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  • Guest's Avatar
    Guest replied
    Let me Second Ron's post, especially since my Name was mentioned. MY Vote for best overall though goes the the Glasmaster and the Other tools that have copied it (Imitation is the sincerest form of Flattery [not sure if Tom Wehr sees it like that though])These type of tools are your bet over all choice as a "First Out tool"! Honestly they are not as Fast as any of the powered competitors, but take into accout set up time, portablility and the Glasmaster and it cousins ability to deal with almost all forms (Temperd and Laminated Glass particularly) of glazing, make them my tool of choice for attacking Vehicle Windows. And to the Direct subject, the ROTOZIP was NOT impresive for this type of work, overall it seemed Slow and produced a tremendous amout of very fine Glass Dust, a possible source of silicosis - a disease of the Lungs from inhalation of silica dust. No, I am not a Doctor, but have spoke to some people from Environmental conservation and their imformed opinions leasd me to say that. Durring the Test the Ron Shaw speaks of I got to use a Milwaukee Circular Saw (7 inch blade, I believe) I found it clumsy to use. In Closing Let us never stop looking for new ways to do things, But lets be sure we Look at the whole package before we throw the "baby out with the bathwater"

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    Rescue is the Art & Science of matching your tools, talents and tricks to needs of our customers!
    Carl D. Avery

    [This message has been edited by Carl Avery (edited 12-10-2000).]

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  • Guest's Avatar
    Guest replied
    Ron Moore, Carl Avery and myself tested different tools against "Enhanced Protective Glass last May. The best tools were: Excalibur, Glasmaster and Sawzall with an Milwaukee Ax (5/8 TPI) or Torch blade (14 TPI same as for cutting cars).

    The Roto-Zip Tool did cut the EPG (laminated glass), but was very slow. However I have been told that it works very well for cutting the polycarbonate glazing. A circular saw with the blade reversed has also been said to effectively cut polycarbonate glazing.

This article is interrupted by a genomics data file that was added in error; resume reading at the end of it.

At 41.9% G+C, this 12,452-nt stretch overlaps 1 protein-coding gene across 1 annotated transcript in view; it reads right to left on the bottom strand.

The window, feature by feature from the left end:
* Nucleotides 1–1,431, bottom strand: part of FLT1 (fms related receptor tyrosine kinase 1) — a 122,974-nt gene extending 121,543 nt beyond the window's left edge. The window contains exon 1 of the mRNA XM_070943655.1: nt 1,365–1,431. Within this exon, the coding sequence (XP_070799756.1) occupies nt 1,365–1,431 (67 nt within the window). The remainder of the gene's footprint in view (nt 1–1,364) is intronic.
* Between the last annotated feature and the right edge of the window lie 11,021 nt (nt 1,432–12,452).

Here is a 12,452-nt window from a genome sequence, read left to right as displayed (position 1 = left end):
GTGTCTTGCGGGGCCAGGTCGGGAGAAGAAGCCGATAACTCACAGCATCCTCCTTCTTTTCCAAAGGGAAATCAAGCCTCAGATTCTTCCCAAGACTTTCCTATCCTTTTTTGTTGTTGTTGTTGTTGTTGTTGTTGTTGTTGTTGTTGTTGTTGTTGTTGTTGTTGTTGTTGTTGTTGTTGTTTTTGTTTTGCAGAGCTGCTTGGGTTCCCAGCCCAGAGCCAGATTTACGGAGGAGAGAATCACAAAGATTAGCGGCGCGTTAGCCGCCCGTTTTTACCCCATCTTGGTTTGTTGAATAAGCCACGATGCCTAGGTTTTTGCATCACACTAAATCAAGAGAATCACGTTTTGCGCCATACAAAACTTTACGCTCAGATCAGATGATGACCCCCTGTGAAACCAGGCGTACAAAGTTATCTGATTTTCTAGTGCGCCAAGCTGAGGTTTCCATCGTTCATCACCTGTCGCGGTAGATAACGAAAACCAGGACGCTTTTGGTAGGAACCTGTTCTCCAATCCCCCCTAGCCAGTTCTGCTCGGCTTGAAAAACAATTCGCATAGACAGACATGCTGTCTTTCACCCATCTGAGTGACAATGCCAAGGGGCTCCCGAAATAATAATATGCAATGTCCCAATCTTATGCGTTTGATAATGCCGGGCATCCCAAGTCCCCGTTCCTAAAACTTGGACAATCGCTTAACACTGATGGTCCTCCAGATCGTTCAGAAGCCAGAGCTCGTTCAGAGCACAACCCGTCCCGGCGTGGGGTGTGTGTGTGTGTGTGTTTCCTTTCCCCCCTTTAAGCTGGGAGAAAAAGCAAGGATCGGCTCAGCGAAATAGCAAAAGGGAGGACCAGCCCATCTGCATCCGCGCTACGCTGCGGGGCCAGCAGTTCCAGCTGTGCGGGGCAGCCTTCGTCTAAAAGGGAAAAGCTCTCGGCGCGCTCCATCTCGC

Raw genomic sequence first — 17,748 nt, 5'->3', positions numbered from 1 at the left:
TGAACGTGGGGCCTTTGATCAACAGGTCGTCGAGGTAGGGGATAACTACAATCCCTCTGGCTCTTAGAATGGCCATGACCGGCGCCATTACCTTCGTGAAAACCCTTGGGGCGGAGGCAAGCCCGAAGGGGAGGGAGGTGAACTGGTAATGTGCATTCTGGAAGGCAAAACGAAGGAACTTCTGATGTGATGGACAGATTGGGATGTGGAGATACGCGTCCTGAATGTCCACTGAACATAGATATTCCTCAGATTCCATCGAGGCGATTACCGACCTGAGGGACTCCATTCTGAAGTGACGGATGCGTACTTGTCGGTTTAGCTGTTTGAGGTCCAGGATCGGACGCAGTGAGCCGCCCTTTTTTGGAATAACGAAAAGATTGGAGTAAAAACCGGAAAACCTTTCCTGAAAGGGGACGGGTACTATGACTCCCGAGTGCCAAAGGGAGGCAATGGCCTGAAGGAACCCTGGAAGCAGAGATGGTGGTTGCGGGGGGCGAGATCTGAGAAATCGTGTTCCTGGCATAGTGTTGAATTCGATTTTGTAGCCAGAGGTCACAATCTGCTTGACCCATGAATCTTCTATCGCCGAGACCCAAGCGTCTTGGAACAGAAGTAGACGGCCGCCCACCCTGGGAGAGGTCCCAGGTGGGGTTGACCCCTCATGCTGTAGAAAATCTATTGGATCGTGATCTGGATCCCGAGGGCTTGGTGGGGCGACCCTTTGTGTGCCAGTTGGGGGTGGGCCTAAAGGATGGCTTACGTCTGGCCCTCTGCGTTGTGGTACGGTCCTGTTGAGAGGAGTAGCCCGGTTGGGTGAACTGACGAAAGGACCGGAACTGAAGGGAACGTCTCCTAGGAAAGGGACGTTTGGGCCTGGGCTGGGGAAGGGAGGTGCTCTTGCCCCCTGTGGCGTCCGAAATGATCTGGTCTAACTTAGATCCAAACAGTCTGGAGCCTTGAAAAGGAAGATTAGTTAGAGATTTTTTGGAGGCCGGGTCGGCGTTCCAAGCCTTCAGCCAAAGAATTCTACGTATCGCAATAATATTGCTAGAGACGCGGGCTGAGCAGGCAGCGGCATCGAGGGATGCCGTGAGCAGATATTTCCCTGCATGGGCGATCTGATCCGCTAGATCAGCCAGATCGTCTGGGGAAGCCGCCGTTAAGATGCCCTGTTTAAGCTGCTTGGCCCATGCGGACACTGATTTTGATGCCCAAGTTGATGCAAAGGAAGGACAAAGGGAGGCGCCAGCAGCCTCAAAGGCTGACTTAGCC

Other tools such as a circular saw with a combination blade cut the glazing, which has the same properties as windshield glass, however produced the most hazards to patient and responders alike. Those operating a tool such as this with out safety goggles will increase the risk of eye injury drastically.

    The glass fragments are directed a the face of the responder. Dust masks are highly recommended for any glass cutting tool, fine particles of dust are created and float freely as the glass is being cut.

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    Ron Shaw
    http://www.extrication.com

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  • Guest's Avatar
    Guest replied
    Would a muffler cutter work? I have only used it for light duty metal and not glass.

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  • Guest's Avatar
    Guest replied

    Hef, I'm not sure what type of rotary tool you are referring to but as a practice, I have never seen a rotary cut-off type saw used on windshields. However, you have caught my curiosity.

    I wonder if those Dremel or Roto-Zip tools could be used in a pinch.

    A few years ago, a fire company near me tested and eventually purchased some kind of electric glass knife, sort of along the same lines as a jigsaw. I think it was called an Excalibur but I could be incorrect. They don't use it much. They feel it's faster with hand tools especially when you are going to make cuts with a hydraulic cutter anyway.

    Stay safe

    Rescue Lt. Kevin C. (aka Pokey)


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  • Guest's Avatar
    Guest started a topic rotory tools?

    rotory tools?

    Has anyone used or know of rotory tools to cut windshields?

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